This Digital Rights report documents how the Ethiopian government has procured FinSpy and Hacking Team technology from Europe and surveillance training from the US government enabling the state to breach citizens’ right to private communications. The government’s centralised control of telecommunications has also made it relatively easy to enact internet shutdowns at the local and national levels. Often the closing of online space was targeted on the Oromia region specifically where opposition was being expressed.
The Digital Rights Landscape in Ethiopia is at a crossroads. On the one hand, protests ushered in the media and civic space reforms of new Prime Minister Abiy Ahmed. On the other hand the reforms have created tensions within the ruling elite that have resulted in civil war and violent repression. Online openings have proven to be fragile and subject to rapid reversal, often at the flick of a government-controlled switch. Download the Ethiopia report here authored by Iginio Gagliardone and Atnaf Brhane.
Closing civic space in Sudan has forced human rights advocates to flee the country. Journalists and demonstrators experience police violence, and incarceration. The country has been ranked as one of the least free countries in Africa by Freedom House.
The Sudan Country Report charts the contours of the Digital Rights Landscape around the uprising that ousted the corrupt regime of al-Bashir in 2018-2019. The report graphically illustrates how online space has become key to the exercise of fundamental human rights including the right to privacy, freedom of expression, freedom of assembly and freedom of political opinion.
During the popular uprising Sudanese citizens took to the streets to protest and created viral hashtags such as #BlueforSudan #SudanUprising and #IAmTheSudaneseRevolution. However, the Transitional Military Council (TMC) that replaced al-Bashir in April 2019 was itself imposing internet shutdowns by June of the same year – to suppress the military crackdown that left hundreds dead, injured and raped.
Internet shutdowns are often used to cover up human rights abuse as well as itself being an abrogation of citizens' right to information, communication and expression. The Sudanese authorities are now investing heavily in surveillance technologies to monitor citizens’ mobile and internet messages. Citizens are responding by developing their own use of anonymisation software including virtual private networks (VPNs), and encrypted messaging apps such as Signal. Download the Sudan report here authored by Abrar Mohamed Ali.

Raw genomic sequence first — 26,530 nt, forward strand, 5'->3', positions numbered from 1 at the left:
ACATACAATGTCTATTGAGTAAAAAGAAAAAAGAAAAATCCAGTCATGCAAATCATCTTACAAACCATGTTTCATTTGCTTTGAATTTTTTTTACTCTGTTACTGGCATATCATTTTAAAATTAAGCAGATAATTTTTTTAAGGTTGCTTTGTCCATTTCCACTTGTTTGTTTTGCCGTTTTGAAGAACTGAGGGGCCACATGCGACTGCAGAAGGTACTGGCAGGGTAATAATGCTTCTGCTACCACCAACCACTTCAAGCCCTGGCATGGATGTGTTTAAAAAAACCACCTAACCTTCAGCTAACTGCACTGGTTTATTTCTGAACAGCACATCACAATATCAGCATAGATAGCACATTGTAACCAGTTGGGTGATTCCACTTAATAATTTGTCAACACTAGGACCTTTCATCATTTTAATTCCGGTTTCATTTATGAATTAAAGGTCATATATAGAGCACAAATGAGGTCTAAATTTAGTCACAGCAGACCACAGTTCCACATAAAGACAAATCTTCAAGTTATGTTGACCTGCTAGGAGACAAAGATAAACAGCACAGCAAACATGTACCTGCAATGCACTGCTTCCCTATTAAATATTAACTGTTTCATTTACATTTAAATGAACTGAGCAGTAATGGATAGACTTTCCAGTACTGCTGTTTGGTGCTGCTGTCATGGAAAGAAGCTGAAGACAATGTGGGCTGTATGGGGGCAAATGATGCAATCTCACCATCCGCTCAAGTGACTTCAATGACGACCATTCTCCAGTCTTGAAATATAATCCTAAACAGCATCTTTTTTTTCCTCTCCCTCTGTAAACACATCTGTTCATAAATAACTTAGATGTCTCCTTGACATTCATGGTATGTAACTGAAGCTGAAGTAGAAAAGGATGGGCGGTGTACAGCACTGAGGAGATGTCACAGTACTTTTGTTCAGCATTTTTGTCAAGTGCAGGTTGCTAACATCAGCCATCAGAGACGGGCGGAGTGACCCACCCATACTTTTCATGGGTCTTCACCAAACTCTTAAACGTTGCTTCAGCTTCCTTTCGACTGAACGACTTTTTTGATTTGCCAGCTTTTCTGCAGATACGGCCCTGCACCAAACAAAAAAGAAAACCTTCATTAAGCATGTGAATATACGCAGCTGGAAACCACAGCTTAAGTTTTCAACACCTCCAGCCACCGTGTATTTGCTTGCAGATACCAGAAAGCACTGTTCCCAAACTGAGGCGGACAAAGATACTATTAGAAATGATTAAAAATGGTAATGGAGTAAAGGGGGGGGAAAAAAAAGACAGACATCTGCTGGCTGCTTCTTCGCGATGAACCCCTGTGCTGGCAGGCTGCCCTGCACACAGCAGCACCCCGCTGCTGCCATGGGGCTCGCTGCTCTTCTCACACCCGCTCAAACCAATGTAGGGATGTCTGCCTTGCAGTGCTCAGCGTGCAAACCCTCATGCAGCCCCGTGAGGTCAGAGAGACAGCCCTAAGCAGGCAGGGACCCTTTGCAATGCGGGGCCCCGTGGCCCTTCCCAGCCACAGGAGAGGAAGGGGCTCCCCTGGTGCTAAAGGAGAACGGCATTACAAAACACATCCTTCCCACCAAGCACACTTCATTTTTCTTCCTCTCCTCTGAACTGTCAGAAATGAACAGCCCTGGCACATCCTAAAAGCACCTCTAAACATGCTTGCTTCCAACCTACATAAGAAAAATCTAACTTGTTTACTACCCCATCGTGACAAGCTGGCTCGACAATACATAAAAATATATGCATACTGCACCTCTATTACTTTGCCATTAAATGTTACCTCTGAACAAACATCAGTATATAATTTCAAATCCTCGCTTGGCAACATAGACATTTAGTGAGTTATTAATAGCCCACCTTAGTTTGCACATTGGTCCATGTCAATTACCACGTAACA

Kenya is one of the most digitally connected countries in Africa and a global leader in the use of mobile money. It boasts a vibrant civil society despite restrictive laws and arrests of journalists and bloggers for online expression.
The Kenya Digital Rights Country Report highlights the positive use of social media by Kenyan activists as well as repressive measures by the state. Kenyan 'civic tech' innovations, most famously Ushahidi and iHub, spawned hundreds of imitators across the continent, using digital technologies to highlight rights abuse and build practical solutions.
The report charts a dramatic contraction in civic space in Kenya since the post-election violence of 2007 and the rise of repressive state surveillance and disinformation. The report notes that Cambridge Analytics was hired by the Jubilee Aliance in Kenya's 2013 elections several years before their Brexit and Trump work led to the company's shutdown .
The report argues that the reduction in offline civic space in Kenya explains why most recent civic rights victories have come - through necessity - from digital campaigning and strategic litigation as these are the spaces that remain open. Download the Kenya Digital Rights Landscape Report here. Authored by Nanjala Nyabola.